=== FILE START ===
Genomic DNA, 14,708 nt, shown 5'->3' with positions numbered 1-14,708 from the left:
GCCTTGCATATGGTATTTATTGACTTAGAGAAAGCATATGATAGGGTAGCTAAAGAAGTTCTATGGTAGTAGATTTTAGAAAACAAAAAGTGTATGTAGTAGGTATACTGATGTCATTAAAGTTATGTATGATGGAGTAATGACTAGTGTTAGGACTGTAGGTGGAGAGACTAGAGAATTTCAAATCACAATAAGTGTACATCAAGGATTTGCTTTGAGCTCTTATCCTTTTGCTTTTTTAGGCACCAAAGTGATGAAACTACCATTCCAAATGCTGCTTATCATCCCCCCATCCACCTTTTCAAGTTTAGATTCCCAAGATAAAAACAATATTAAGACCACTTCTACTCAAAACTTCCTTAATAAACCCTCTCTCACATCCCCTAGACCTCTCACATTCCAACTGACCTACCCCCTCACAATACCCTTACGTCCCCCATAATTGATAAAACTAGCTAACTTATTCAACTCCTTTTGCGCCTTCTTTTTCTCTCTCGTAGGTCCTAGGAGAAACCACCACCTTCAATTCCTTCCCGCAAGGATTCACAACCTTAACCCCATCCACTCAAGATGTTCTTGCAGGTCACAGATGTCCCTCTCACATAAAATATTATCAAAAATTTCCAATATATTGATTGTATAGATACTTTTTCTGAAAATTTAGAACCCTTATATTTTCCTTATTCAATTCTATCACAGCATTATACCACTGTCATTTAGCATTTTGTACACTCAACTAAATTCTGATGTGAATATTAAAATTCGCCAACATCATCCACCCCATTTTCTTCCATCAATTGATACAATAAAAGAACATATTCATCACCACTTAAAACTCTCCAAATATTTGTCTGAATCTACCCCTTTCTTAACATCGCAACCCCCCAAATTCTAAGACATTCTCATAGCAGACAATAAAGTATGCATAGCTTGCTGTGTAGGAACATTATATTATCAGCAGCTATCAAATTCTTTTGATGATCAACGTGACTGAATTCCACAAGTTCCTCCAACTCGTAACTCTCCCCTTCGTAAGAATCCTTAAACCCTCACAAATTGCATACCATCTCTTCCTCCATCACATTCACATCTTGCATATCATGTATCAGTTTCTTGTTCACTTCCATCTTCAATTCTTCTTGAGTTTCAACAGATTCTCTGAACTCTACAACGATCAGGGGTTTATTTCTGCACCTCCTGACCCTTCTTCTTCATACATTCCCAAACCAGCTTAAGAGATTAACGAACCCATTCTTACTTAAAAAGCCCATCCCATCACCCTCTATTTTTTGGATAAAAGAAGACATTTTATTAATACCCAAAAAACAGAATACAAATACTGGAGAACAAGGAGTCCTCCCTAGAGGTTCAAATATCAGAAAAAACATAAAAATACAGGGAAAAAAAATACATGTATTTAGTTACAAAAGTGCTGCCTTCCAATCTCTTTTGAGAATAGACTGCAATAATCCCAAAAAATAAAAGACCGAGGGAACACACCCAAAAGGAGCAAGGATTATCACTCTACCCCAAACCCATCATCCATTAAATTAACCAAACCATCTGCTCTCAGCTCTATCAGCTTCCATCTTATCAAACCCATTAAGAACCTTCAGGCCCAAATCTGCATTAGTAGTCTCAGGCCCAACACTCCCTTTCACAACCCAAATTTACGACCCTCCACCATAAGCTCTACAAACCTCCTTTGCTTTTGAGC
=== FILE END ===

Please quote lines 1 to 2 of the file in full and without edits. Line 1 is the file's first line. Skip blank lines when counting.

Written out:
Genomic DNA, 14,708 nt, shown 5'->3' with positions numbered 1-14,708 from the left:
GCCTTGCATATGGTATTTATTGACTTAGAGAAAGCATATGATAGGGTAGCTAAAGAAGTTCTATGGTAGTAGATTTTAGAAAACAAAAAGTGTATGTAGTAGGTATACTGATGTCATTAAAGTTATGTATGATGGAGTAATGACTAGTGTTAGGACTGTAGGTGGAGAGACTAGAGAATTTCAAATCACAATAAGTGTACATCAAGGATTTGCTTTGAGCTCTTATCCTTTTGCTTTTTTAGGCACCAAAGTGATGAAACTACCATTCCAAATGCTGCTTATCATCCCCCCATCCACCTTTTCAAGTTTAGATTCCCAAGATAAAAACAATATTAAGACCACTTCTACTCAAAACTTCCTTAATAAACCCTCTCTCACATCCCCTAGACCTCTCACATTCCAACTGACCTACCCCCTCACAATACCCTTACGTCCCCCATAATTGATAAAACTAGCTAACTTATTCAACTCCTTTTGCGCCTTCTTTTTCTCTCTCGTAGGTCCTAGGAGAAACCACCACCTTCAATTCCTTCCCGCAAGGATTCACAACCTTAACCCCATCCACTCAAGATGTTCTTGCAGGTCACAGATGTCCCTCTCACATAAAATATTATCAAAAATTTCCAATATATTGATTGTATAGATACTTTTTCTGAAAATTTAGAACCCTTATATTTTCCTTATTCAATTCTATCACAGCATTATACCACTGTCATTTAGCATTTTGTACACTCAACTAAATTCTGATGTGAATATTAAAATTCGCCAACATCATCCACCCCATTTTCTTCCATCAATTGATACAATAAAAGAACATATTCATCACCACTTAAAACTCTCCAAATATTTGTCTGAATCTACCCCTTTCTTAACATCGCAACCCCCCAAATTCTAAGACATTCTCATAGCAGACAATAAAGTATGCATAGCTTGCTGTGTAGGAACATTATATTATCAGCAGCTATCAAATTCTTTTGATGATCAACGTGACTGAATTCCACAAGTTCCTCCAACTCGTAACTCTCCCCTTCGTAAGAATCCTTAAACCCTCACAAATTGCATACCATCTCTTCCTCCATCACATTCACATCTTGCATATCATGTATCAGTTTCTTGTTCACTTCCATCTTCAATTCTTCTTGAGTTTCAACAGATTCTCTGAACTCTACAACGATCAGGGGTTTATTTCTGCACCTCCTGACCCTTCTTCTTCATACATTCCCAAACCAGCTTAAGAGATTAACGAACCCATTCTTACTTAAAAAGCCCATCCCATCACCCTCTATTTTTTGGATAAAAGAAGACATTTTATTAATACCCAAAAAACAGAATACAAATACTGGAGAACAAGGAGTCCTCCCTAGAGGTTCAAATATCAGAAAAAACATAAAAATACAGGGAAAAAAAATACATGTATTTAGTTACAAAAGTGCTGCCTTCCAATCTCTTTTGAGAATAGACTGCAATAATCCCAAAAAATAAAAGACCGAGGGAACACACCCAAAAGGAGCAAGGATTATCACTCTACCCCAAACCCATCATCCATTAAATTAACCAAACCATCTGCTCTCAGCTCTATCAGCTTCCATCTTATCAAACCCATTAAGAACCTTCAGGCCCAAATCTGCATTAGTAGTCTCAGGCCCAACACTCCCTTTCACAACCCAAATTTACGACCCTCCACCATAAGCTCTACAAACCTCCTTTGCTTTTGAGC